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10 American Murder Houses and the Spirits That Reside Within

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Haunted houses have a long history, with stories as old as Pliny the Younger’s tale, an ancient Roman story of an Athens villa haunted by a chained man, to the ghost stories found in Arabian NightsThey remain an ever-present part of human society, one that parapsychologists attribute to violent events taking place in the related buildings. So, it is no surprise that the sites of some of humanity’s most gruesome acts bear the echoes of those murders.

Here are 10 of the most infamous American murder houses and vacant lots to be found in the United States and the spirits that may haunt them.

1. The Hex Murder House - Near Stewartstown, PA (pictured above)

In 1928, local witch Nellie Noll told John Blymire that recluse Nelson Rehmeyer was the source of his bad luck. Although both were avowed pow-wow men, also known as practitioners of hex magic, Blymire set out to break his “bad luck spirit” by burning 60-year-old Rehmeyer’s copy of the Pow-Wows spell book and burying a lock of his hair.

With the help of young John Curry and Wilbert Hess, Blymire tied up and beat Rehmeyer in his home in an attempt to secure the book. Rehmeyer refused to relinquish the tome, and the subsequent beating resulted in his death. The trio of attackers then set Rehmeyer's body aflame to break the hex. Rehmeyer's spirit reportedly haunts the Hex House to this day. The site periodically opens its doors to the public, allowing visitors to inspect marks on the floorboards from Rehmeyer’s murder.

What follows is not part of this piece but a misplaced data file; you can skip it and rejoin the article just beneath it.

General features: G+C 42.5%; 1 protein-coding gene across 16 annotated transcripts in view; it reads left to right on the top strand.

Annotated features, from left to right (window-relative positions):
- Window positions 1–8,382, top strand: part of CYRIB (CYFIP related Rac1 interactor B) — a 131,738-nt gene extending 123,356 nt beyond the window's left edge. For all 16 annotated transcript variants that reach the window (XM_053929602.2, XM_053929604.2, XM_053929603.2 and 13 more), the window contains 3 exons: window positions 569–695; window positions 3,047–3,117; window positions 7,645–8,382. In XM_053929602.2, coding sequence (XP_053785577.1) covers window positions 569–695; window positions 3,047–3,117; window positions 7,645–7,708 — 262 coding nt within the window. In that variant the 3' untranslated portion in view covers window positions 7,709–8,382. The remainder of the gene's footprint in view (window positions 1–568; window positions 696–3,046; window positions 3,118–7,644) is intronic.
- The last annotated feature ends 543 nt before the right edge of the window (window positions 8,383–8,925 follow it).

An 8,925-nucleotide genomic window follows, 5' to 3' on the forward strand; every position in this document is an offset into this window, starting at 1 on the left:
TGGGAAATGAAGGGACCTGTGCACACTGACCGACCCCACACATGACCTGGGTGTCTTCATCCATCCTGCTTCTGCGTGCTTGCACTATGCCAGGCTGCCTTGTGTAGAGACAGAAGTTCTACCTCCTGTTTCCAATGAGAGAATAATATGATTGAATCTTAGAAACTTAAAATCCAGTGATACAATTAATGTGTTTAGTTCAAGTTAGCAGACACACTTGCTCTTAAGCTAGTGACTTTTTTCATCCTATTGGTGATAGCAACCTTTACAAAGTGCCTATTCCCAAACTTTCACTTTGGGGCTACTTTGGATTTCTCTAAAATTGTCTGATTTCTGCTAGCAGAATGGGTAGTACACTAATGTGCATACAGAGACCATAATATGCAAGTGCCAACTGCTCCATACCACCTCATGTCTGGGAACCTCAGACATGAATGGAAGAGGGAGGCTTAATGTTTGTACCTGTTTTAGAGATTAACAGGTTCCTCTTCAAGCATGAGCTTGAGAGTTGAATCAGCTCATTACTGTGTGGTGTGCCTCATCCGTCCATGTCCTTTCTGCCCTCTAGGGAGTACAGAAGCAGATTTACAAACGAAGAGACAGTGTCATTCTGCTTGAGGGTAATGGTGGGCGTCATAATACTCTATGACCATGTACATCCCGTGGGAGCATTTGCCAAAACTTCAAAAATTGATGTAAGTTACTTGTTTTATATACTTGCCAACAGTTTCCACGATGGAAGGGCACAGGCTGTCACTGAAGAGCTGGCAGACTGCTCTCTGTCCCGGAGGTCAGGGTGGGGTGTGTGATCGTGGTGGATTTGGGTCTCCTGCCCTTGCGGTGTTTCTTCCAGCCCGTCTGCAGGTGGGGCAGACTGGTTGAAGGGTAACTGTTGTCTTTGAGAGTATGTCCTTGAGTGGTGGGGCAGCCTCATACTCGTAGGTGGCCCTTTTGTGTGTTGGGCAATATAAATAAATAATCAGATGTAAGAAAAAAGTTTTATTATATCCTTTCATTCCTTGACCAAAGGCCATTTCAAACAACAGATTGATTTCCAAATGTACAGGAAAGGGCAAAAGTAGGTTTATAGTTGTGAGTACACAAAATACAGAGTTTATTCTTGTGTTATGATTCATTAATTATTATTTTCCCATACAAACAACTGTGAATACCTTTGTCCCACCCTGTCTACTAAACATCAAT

Related: 9 Suspenseful Books That Will Leave You Questioning Everything 

2. Kreischer Mansion - Staten Island, NY

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  • Photo Credit: Thomas Altfather Good / Flickr (CC)

In 1885, German businessman Balthasar Kreischer had a pair of stately mansions built for his sons, Edward and Charles. Within a decade, the senior Kreischer died, his brickworks operation closed, Edward had committed suicide, and a fire obliterated Charles' mansion. The remaining mansion changed hands over the years. By the 2000s it was vacant. Former marine Joseph Young became the property's caretaker.

In 2005, Young was hired by the Bonanno crime family to kill Robert McKelvey, and he did so by strangling, stabbing, and drowning the man on the Kreischer Mansion grounds–before dismembering and burning the body in the furnace in the cellar. Rumor has it that the Kreischers haunt the residence, including a spectral woman who peers from the windows.

Related: 10 Haunted Places You Should Investigate This Summer … If You Dare  

3. Amityville House - Amityville, NY